I will shorten this a bit Madam Speaker, but the minister says:

Almost 90% of Taiwan's annual greenhouse gas emissions come from fuel combustion.  The government is striving to increase the share of renewable sources and overall energy generation to 20% by 2025 and raise the share of energy produced with natural gas up to 50%.

The pursuit of economic growth often comes at the expense of environmental degradation and depletion of natural resources.  According to research by the Global Footprint Network, human consumption of natural resources is outpacing the ability of the planet's ecosystems to regenerate resources by a factor of one to seven.  In fact, in 2018, Earth Overshoot Day fell on 1 August which was earlier than before.

In order to find a proper balance between economic developments and environmental protection, Taiwan is promoting the circular economy as part of the Five Plus Two Innovative Industries program.  There is a widespread international consensus that the circular economy plays a vital role in achieving the goals of the Paris Agreement. 

Taiwan has already made significant progress over the past two decades in recycling and re-using resources.  In fact, in 2017, Taiwan's resource recovery rate was 52.5%, a ratio surpassed only by Germany and Australia.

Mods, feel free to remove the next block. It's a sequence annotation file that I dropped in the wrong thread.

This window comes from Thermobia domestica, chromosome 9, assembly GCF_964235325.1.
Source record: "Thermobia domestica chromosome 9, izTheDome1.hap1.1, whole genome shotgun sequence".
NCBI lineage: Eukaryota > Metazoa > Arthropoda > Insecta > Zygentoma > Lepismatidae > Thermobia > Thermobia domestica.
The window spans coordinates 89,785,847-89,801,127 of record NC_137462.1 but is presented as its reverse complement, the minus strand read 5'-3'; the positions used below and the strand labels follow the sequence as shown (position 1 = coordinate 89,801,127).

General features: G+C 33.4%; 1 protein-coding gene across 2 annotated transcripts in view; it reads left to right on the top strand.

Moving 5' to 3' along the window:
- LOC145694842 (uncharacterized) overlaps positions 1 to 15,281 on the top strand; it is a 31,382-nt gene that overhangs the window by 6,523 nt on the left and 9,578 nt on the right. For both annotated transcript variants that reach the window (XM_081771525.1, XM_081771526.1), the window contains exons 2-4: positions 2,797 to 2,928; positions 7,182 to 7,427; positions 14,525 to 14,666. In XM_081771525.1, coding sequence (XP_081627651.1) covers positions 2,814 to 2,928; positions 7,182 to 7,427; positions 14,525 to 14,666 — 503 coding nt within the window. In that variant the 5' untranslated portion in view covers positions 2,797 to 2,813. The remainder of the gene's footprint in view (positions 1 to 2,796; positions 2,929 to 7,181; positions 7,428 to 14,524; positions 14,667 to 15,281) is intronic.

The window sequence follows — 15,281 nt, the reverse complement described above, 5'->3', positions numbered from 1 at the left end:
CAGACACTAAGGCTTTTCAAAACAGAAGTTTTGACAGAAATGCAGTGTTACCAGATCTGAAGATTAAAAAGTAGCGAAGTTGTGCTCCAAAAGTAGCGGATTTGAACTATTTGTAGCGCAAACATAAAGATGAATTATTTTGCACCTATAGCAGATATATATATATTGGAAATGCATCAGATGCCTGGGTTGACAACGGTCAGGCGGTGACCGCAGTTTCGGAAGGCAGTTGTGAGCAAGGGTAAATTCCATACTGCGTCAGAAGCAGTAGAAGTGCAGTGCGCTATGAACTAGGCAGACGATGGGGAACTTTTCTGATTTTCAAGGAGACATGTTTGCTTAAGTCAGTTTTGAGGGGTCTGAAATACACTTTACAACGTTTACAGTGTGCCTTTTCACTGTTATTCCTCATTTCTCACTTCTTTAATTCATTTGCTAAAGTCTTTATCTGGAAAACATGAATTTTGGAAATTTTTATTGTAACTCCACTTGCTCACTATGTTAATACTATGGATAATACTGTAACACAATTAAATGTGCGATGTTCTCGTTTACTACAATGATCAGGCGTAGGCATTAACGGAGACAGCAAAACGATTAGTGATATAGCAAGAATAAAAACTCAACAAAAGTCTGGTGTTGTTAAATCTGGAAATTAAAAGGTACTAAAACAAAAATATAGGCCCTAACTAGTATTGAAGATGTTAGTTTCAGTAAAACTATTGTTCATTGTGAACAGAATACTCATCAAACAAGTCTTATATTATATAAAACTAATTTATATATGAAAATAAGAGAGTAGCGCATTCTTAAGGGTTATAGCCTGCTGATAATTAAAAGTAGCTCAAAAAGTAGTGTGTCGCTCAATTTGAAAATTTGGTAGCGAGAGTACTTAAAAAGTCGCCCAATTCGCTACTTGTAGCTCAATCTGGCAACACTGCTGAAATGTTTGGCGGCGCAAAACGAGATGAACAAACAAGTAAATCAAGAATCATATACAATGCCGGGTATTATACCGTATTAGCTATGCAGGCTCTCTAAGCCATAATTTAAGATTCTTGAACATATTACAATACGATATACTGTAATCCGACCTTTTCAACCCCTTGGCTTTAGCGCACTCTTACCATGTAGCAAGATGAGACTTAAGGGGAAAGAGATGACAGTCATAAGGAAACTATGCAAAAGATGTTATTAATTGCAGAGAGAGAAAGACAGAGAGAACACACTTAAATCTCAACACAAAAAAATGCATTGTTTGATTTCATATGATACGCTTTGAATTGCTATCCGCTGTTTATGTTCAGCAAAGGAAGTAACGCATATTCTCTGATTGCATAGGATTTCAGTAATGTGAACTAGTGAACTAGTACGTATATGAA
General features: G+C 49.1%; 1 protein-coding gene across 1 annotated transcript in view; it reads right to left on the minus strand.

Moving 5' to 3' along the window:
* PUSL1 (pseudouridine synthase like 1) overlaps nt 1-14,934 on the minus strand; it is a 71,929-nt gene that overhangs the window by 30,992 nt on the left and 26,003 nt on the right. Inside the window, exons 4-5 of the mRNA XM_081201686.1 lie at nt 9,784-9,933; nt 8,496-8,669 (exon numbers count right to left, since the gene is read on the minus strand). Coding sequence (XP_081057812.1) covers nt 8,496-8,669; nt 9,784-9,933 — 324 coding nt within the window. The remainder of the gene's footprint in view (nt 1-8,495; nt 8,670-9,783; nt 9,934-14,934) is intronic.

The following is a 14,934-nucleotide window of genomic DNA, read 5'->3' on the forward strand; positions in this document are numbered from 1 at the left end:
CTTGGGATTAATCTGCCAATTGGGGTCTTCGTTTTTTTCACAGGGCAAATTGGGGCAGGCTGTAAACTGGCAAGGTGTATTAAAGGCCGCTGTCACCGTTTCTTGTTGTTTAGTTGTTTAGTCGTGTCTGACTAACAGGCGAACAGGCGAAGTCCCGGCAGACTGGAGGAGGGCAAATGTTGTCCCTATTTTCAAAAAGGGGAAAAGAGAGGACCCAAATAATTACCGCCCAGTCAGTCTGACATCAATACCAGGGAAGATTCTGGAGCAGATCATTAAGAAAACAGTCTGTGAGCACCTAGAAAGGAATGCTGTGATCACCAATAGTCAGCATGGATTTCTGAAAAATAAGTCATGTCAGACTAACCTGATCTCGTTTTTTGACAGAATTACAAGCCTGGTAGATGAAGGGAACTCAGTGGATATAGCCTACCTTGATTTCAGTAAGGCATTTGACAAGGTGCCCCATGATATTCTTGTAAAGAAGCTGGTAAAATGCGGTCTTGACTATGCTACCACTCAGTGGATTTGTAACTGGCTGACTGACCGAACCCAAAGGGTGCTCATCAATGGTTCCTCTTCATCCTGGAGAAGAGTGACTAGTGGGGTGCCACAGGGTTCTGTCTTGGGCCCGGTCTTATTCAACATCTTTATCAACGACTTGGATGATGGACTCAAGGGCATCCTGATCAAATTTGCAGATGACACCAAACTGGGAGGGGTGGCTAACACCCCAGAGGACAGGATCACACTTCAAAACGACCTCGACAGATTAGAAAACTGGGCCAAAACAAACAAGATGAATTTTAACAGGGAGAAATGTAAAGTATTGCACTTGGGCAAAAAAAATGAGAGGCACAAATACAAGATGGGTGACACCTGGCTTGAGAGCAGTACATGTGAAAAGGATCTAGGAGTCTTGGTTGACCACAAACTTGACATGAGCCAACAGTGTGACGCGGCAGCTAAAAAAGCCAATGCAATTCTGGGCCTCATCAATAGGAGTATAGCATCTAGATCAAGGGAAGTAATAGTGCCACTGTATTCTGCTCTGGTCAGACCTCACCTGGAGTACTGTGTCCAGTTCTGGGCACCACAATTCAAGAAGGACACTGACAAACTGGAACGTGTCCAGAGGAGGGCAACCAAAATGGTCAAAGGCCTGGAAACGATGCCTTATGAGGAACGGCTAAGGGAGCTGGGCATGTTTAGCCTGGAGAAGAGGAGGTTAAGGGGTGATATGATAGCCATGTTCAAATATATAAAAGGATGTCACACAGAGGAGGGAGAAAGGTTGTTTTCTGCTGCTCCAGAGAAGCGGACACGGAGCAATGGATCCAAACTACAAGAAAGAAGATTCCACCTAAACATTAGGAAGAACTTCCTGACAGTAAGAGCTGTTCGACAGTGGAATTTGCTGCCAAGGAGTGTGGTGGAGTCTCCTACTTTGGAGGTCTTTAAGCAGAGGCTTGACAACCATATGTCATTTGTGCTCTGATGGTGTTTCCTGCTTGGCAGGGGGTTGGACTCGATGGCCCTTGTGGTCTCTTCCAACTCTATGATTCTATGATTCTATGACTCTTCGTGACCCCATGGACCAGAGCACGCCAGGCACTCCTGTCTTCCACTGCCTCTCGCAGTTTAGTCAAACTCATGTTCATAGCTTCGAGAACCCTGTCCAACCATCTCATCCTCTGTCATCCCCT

The final part of it and I am just shortening a little.  It is fantastic statement and I would love to read it all in.  The minister says:

Climate change is a matter of our planet's survival, and should not be reduced to a political issue.  Taiwan has long been unfairly disregarded by and isolated from the United Nations system.  This has not discouraged us.  On the contrary, we have doubled our efforts based on our belief in the Confucian saying that 'A man of morality will never live in solitude; he will always attract companions.'  In a professional, pragmatic and constructive manner, Taiwan will seek meaningful participation in international organisations and events and fulfil its responsibilities as a member of the international community.  Let Taiwan join the world and let the world embrace Taiwan.

Hear, hear Madam Speaker.